The Black Star Square, also known as Independence Square, stands as a significant public square in Accra, Ghana, flanked by the Accra Sports Stadium and the Kwame Nkrumah Memorial Park. This iconic space is a focal point for various national events and the annual independence celebrations. It serves as the premier venue for civic and military parades in Ghana, holding a deep place in the country’s history and culture.
Constructed in 1961, during the visit of Queen Elizabeth II to Ghana, the Black Star Square is situated between the 28th February Road and Accra’s Southern Coastline. Notably, it is one of the largest public squares globally, offering ample space for gatherings and commemorations.
The inception of the Black Star Square is intertwined with Ghana’s journey to independence. Kwame Nkrumah, the first prime minister and president of the newly formed Ghana after liberation from British rule, commissioned the square’s construction to honor the nation’s newfound sovereignty. This endeavor coincided with Queen Elizabeth II’s visit and was subsequently named Black Star Square.
Each year, on March 6th, Ghana’s Independence Day parade takes place at the Black Star Square. This event holds immense significance, especially exemplified by the Golden Jubilee celebration in 2007, marking the 50th anniversary of Ghana’s independence from British colonialism. The Golden Jubilee parade, led by President John Kuffour, stands as a notable highlight.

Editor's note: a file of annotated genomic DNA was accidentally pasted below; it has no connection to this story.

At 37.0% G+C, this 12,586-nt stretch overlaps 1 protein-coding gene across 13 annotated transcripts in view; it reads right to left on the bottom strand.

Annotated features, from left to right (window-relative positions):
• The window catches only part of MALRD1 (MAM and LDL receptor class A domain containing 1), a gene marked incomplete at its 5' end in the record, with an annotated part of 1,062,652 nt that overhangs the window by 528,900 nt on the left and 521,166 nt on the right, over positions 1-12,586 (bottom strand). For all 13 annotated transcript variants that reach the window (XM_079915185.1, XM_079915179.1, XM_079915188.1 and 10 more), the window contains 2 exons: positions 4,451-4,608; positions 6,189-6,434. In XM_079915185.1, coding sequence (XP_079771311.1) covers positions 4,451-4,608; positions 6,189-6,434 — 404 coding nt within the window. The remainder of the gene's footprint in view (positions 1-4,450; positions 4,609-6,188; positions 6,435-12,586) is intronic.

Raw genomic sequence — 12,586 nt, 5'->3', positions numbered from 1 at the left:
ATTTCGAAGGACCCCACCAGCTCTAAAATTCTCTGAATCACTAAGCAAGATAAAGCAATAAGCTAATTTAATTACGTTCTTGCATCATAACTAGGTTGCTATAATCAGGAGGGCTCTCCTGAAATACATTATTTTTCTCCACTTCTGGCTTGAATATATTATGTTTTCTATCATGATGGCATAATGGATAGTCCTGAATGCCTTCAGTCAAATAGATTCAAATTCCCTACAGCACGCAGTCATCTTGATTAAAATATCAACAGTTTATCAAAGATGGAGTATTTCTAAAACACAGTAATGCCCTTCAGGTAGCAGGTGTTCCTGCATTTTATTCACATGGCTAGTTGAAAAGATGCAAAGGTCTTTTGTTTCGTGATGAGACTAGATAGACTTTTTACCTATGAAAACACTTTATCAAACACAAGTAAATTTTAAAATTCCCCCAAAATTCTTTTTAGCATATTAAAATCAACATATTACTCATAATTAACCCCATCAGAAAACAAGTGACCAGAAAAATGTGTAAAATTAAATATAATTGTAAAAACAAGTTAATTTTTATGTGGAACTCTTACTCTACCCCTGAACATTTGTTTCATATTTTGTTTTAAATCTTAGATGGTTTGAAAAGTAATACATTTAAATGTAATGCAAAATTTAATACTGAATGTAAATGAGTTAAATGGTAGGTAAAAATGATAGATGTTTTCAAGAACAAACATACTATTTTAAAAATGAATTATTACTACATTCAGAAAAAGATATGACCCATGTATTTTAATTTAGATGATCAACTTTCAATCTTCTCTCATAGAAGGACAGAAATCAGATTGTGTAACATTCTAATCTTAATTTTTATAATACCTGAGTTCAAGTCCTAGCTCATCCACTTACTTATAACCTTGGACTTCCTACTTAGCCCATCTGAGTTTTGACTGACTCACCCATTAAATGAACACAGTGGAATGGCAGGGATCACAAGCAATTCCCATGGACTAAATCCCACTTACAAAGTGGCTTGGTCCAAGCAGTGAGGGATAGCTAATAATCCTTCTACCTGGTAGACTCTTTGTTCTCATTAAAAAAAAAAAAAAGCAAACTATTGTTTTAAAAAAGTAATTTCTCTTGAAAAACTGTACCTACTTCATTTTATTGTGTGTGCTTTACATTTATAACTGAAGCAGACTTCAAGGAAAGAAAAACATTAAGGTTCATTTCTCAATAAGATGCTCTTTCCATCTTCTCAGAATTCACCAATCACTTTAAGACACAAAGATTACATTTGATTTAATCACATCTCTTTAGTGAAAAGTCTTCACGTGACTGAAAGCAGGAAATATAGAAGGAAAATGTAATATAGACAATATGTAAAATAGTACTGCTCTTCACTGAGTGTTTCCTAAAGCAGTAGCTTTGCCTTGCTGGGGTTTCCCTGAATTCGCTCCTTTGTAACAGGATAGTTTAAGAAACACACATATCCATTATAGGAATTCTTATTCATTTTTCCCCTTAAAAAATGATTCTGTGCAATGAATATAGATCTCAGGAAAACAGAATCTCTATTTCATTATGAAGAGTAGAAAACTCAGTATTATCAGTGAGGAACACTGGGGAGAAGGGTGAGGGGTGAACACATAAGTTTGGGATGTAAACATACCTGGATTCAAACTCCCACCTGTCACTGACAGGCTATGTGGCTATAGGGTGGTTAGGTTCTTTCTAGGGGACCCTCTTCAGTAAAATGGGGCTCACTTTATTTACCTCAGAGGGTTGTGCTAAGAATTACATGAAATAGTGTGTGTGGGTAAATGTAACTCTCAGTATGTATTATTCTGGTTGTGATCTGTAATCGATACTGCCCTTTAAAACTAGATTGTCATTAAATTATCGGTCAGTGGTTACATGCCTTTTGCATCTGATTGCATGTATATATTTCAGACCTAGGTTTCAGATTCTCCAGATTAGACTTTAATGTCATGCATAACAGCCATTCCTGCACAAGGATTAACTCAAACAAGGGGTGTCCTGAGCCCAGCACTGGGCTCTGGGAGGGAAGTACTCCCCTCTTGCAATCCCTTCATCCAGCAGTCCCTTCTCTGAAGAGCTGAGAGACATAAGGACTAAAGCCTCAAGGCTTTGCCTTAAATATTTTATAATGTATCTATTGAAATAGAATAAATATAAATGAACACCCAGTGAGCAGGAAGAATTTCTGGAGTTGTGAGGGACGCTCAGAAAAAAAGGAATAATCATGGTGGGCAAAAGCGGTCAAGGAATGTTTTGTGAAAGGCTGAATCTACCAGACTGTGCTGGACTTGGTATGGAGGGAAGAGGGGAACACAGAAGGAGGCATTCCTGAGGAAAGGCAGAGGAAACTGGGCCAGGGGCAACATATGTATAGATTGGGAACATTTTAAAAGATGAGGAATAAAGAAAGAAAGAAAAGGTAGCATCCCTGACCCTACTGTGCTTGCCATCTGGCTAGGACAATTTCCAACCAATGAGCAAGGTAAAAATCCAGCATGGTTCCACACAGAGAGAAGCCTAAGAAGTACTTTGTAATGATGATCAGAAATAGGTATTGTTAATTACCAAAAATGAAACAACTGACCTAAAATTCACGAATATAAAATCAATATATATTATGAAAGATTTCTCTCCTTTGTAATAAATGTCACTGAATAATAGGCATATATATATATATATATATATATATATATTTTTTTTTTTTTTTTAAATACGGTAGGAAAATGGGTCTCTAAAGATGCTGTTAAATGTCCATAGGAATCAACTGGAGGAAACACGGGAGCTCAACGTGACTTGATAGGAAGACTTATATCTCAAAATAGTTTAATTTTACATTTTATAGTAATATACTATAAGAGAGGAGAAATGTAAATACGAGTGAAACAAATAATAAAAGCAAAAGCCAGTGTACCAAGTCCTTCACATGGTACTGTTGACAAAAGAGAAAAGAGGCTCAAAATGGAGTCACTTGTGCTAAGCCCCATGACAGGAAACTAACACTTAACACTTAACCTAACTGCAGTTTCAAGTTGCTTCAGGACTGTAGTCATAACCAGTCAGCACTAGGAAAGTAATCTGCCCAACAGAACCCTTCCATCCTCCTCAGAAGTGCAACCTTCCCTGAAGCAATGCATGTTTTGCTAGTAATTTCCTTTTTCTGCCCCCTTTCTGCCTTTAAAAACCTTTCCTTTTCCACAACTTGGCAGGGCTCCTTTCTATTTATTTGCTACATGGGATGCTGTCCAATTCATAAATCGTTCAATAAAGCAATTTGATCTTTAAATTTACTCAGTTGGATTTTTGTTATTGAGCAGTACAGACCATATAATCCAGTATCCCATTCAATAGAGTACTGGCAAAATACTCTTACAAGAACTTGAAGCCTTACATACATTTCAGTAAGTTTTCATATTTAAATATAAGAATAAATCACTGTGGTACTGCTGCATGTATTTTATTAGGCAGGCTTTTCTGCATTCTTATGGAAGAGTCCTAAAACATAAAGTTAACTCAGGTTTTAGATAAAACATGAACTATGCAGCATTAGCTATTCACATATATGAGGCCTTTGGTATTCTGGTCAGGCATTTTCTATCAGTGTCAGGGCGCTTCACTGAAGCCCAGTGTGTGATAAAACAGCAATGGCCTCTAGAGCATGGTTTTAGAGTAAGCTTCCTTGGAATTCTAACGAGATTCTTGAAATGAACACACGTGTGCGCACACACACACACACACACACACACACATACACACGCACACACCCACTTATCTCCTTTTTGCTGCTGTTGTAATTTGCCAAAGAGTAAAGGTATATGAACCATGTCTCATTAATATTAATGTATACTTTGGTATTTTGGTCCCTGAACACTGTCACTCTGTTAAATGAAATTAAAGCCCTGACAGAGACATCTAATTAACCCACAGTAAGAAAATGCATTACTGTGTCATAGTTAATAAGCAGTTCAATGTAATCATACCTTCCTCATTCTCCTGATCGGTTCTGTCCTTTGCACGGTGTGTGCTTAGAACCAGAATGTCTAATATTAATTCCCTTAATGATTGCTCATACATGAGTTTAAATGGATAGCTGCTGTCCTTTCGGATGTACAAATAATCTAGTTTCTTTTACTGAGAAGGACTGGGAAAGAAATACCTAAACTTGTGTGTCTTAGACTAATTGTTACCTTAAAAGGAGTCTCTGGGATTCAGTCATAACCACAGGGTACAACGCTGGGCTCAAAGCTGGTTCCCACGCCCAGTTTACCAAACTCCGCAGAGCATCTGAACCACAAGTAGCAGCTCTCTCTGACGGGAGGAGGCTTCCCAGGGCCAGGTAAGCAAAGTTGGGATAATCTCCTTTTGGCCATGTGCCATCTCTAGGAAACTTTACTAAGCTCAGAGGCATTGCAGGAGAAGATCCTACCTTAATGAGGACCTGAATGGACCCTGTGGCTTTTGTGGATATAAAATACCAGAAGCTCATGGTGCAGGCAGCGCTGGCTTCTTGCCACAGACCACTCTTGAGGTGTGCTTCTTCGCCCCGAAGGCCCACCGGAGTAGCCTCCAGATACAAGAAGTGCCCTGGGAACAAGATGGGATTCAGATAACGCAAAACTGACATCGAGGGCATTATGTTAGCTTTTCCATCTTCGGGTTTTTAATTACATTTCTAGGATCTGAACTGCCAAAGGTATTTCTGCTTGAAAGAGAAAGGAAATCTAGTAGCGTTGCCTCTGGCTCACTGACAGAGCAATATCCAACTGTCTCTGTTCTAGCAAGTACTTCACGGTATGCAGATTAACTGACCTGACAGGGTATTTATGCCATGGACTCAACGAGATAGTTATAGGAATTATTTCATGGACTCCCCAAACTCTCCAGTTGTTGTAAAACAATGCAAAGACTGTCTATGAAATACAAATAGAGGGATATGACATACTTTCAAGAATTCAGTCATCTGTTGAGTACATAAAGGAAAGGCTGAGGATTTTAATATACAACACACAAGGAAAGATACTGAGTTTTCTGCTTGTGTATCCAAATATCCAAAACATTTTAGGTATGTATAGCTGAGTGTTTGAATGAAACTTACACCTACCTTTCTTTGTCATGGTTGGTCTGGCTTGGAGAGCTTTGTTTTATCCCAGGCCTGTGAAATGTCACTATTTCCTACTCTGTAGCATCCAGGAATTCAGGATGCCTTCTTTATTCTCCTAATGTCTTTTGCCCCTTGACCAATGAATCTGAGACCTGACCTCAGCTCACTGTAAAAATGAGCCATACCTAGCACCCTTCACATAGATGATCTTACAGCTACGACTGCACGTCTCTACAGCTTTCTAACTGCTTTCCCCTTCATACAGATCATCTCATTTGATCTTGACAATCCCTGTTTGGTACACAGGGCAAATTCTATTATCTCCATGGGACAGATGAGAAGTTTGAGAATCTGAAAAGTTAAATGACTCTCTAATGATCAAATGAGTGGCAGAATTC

The architecture of the Black Star Square includes stands with a capacity for 30,000 attendees. The square showcases three monuments that encapsulate the struggle for liberation and independence: the Independence Arch, the Liberation Day Monument, and the Black Star Gate, also referred to as the Black Star Monument. Among these, a statue of a soldier facing the Independence Arch pays tribute to those who sacrificed their lives in the fight for Ghana’s freedom.
The Black Star Square has witnessed several historic events, underlining its enduring importance. In 1998, over half a million people congregated at the square to welcome former U.S. President Bill Clinton and First Lady Hillary Clinton, marking the first visit of a U.S. president to Ghana. Additionally, the square has hosted state funerals, including those of late President John Atta Mills in 2012, former Vice-President Aliu Mahama in 2012, and late former President Jerry Rawlings in 2021.
As a symbol of Ghana’s resilience, struggle, and unity, the Black Star Square remains an iconic landmark and a cherished site for celebrations, commemorations, and national gatherings.
Source Pictures: allaboutaccra